Interior Design student wins WindowsWear, Michael Kors mentorship competition

Tran Truong, winner of the 2021 WindowsWear, Michael Kors mentorship competition

 

For a second consecutive year, Marymount University Interior Design student Tran Truong has been recognized for her stand-out interior design concepts as part of the 2021 WindowsWear Mentorship Program. 

This year’s competition challenged students from across the nation to reimagine the store of designer Michael Kors as the world renowned company celebrates its 40th anniversary. The company’s vision, paired with the values of environmental and social change, were central components of the challenge.  

“What inspired me is the application of experimental graphic design and sustainability in a healthy world of retail design,” Truong explained. “The aspects of design I really wanted to achieve were how to make users rethink the way they shop. It’s not solely about the product quality — hence, it’s now an experience.”

Tran Truong's winning interior design concept for the 2021 WindowsWear Mentorship Program with Michael Kors.
Tran Truong’s winning interior design concept for the 2021 WindowsWear Mentorship Program with Michael Kors.

 

Truong was among 10 finalists, including fellow Marymount University student Nilufar Sizdahkhani. Their submissions were reviewed and judged by the Michael Kors team, which selected Truong as the first-place winner. 

“I wasn’t expecting to win!” Truong said. “However, it was amazing working with different luxury brands so that I can improve my critical thinking in the design process, as well as improve my graphic design skills.”

Truong was first introduced to the WindowsWear Mentorship Program competition by Jessica Bonness, Assistant Professor of Interior Design at Marymount University. She went on to submit a fashion-forward window design for the 2020 WindowsWear and COACH competition centered on a futuristic holiday display, claiming first place in that competition as well. 

Tran embodies the professionalism, work ethic and creative excellence that we value at Marymount’s Interior Design program,” Bonness said. “Her success in winning two WindowsWear Mentorship competitions in two years is a phenomenal achievement that will propel her far in the industry.”

Tran Truong, center, after winning the 2020 WindowsWear competition with COACH, alongside fellow finalists and Marymount University students Shantell Reyes and Daniel Schrei.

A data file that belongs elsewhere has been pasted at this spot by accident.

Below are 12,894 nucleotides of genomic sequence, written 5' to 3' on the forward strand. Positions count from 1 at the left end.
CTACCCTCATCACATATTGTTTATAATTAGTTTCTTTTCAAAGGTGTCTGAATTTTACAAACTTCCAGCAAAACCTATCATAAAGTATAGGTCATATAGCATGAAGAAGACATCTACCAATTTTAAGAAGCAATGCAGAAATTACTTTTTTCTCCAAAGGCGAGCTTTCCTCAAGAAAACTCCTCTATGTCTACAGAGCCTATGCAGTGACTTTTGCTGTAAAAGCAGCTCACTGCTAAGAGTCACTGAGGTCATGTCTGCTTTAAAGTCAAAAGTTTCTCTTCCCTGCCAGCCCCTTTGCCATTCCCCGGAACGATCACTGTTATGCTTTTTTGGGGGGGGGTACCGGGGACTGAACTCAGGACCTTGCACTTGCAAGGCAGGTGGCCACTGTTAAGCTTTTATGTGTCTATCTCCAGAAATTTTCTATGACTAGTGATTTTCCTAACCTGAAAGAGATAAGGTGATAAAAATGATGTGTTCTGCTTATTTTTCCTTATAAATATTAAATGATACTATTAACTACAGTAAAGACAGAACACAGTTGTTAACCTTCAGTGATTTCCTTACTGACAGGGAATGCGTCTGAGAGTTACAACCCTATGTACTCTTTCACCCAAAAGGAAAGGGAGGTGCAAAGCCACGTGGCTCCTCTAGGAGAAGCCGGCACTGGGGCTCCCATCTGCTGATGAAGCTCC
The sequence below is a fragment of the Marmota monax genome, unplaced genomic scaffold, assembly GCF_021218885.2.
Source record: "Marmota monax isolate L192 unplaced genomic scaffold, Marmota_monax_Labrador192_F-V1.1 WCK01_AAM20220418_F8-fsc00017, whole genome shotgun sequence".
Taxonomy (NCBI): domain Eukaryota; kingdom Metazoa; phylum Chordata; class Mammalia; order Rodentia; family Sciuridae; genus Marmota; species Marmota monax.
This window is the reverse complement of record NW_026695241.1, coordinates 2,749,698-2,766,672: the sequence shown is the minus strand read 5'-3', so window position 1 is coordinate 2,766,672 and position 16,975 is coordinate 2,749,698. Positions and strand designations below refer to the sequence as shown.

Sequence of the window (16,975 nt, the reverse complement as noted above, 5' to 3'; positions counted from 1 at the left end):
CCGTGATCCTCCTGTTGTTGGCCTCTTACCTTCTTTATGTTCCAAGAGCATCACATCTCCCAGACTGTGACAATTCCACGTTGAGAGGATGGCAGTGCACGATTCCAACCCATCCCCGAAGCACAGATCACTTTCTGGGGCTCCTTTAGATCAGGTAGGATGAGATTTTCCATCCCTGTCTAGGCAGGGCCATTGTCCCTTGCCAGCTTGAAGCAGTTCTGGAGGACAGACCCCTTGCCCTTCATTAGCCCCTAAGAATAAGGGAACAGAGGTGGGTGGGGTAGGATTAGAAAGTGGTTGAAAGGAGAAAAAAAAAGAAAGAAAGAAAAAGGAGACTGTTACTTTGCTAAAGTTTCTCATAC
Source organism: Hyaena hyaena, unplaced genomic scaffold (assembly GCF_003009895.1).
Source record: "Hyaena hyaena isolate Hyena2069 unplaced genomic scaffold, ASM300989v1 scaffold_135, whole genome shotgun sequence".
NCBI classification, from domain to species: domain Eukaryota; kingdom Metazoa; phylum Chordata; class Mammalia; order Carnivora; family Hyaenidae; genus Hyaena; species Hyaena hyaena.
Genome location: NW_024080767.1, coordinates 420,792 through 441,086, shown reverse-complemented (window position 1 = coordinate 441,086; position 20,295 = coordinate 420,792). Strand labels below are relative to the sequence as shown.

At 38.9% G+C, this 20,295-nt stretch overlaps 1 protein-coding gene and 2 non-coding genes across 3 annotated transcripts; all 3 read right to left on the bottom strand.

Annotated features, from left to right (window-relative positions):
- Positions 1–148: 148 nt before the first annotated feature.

Tran Truong, center, after winning the 2020 WindowsWear competition with COACH, alongside fellow finalists and Marymount University students Shantell Reyes and Daniel Schrei.

 

As the winner, Truong was awarded a paid internship with Tapestry, the parent company of COACH and major brands like Kate Spade, at its headquarters in New York City for the summer of 2020. However, the internship was rescheduled for 2021 due to the COVID-19 pandemic. 

Truong’s achievements have been propelled by a life-long interest in architecture. Before settling in the U.S., Truong had attended Ho Chi Minh City University of Architecture in her native country of Vietnam. When she emigrated to the U.S. and enrolled at Northern Virginia Community College, she was hesitant to continue pursuing her passion due to the language barrier. 

“I was not confident about myself since the English language has been my most concerning challenge,” Truong said. “However, after taking many art courses, I recognized that I still have a heart for art and design, so I decided to sign up for interior design.”

In an effort to continue her studies, Truong enrolled at Marymount University with support from a merit scholarship.

“I knew that Marymount was the place for me,” she said. “Not only is the Interior Design department inclusive, but most professors and friends I have met are very helpful and friendly.”

This summer, Truong will fulfill her initial internship opportunity with COACH and continue working part-time as an interior design assistant at Aging-in-Place, a remodeling company in Sterling, Va. Truong is hopeful to accept the internship with Michael Kors in New York City in the fall. 

“These awards mean so much to me because they have proved that no matter where I’m from, no matter who I am, as long as I pace myself and try my best, I can do it,” Truong said. “As an Asian-American immigrant, I hope to encourage anyone who has started a new life in a foreign country, just like I did, to have more confidence about who they truly are and what they can do.”